Reviews - Specialty Releases


Film Review: Antiviral

Pass the sick bag, there’s a new Cronenberg on the block.

April 11, 2013

-By Megan Lehmann


filmjournal/photos/stylus/1375528-Antiviral_Md.jpg

For movie details, please click here.

If imitation is the sincerest form of flattery, David Cronenberg should be feeling pretty chuffed with son Brandon’s big-screen debut, a petri dish of high-concept perversity and cultural commentary teeming with lo-fi ickiness.

Clearly weaned on Dad’s early body-horror films such as Shivers and Scanners, the 32-year-old Canadian writer-director gives a sardonic, Cronenbergian twist to a very au courant subject: the sickness of celebrity worship. It’s a topic ripe with potential, and the younger Cronenberg takes off down some gratifyingly weird alleys as he follows the travails of a young man peddling the viruses of ill celebrities to obsessed fans.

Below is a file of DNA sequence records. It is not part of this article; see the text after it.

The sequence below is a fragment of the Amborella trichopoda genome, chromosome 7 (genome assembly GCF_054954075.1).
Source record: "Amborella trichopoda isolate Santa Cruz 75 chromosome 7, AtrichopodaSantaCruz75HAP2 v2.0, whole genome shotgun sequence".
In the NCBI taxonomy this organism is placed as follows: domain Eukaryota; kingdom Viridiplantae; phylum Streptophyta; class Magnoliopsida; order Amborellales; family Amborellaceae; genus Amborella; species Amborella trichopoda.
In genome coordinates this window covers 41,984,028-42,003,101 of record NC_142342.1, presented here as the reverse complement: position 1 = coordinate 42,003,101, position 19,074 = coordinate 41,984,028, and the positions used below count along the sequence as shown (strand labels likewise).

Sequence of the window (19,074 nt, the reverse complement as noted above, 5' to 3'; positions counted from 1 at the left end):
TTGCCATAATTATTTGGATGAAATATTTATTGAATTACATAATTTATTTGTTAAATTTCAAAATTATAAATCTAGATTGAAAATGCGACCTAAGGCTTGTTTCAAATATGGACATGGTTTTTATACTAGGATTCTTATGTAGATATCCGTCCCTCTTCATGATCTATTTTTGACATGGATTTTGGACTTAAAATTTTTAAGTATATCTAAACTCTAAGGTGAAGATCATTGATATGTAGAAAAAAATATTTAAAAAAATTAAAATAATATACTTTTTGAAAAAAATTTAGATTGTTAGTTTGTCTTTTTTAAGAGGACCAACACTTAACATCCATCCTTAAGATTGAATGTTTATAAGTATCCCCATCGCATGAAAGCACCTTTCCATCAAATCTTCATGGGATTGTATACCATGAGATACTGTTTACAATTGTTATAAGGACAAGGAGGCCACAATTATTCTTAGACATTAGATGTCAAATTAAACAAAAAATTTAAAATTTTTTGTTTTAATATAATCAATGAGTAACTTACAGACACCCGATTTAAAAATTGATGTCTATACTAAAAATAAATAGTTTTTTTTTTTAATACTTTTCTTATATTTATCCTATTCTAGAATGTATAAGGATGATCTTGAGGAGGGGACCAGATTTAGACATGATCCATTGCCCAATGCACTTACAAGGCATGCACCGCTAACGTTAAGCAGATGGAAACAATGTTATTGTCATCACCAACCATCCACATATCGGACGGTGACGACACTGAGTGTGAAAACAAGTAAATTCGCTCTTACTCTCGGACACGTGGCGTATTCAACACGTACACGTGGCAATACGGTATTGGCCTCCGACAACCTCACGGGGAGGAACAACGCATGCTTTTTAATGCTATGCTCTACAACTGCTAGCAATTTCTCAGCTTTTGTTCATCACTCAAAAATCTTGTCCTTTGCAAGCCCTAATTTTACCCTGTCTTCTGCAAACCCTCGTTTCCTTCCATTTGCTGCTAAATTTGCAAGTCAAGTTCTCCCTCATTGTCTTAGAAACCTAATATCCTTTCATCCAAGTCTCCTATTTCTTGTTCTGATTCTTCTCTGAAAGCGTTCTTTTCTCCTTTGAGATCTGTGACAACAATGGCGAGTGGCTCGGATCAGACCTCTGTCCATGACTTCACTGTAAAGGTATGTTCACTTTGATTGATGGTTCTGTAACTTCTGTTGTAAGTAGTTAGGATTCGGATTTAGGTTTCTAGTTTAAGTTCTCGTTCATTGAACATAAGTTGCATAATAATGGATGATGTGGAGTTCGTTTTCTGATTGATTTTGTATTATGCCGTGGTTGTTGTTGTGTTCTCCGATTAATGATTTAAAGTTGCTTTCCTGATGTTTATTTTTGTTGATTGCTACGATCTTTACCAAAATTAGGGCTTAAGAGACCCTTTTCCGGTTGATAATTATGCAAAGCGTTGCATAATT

An overly mannered approach throws the pacing off, however, and some ungainly tilts at exposition are more jarring than the conventionally repellent close-ups of needles piercing skin.

But it’s early days. Brandon Cronenberg is the scion of a phenomenon, working in the same freaky field, so the curiosity factor is high. A berth in the Un Certain Regard section at Cannes—a high-profile debut that coincided with his father’s Competition film Cosmopolis—gave Cronenberg Jr. the nod as an embryonic talent, a genre director with an added kink.

An obsession with disease and decay is obviously encoded in the family DNA and here it is visited upon a spindly clinic worker named Syd March (Caleb Landry Jones), who theatrically deteriorates over the course of the film after he is infected with a mystery virus harvested from the body of starlet Hannah Geist (Sarah Gadon).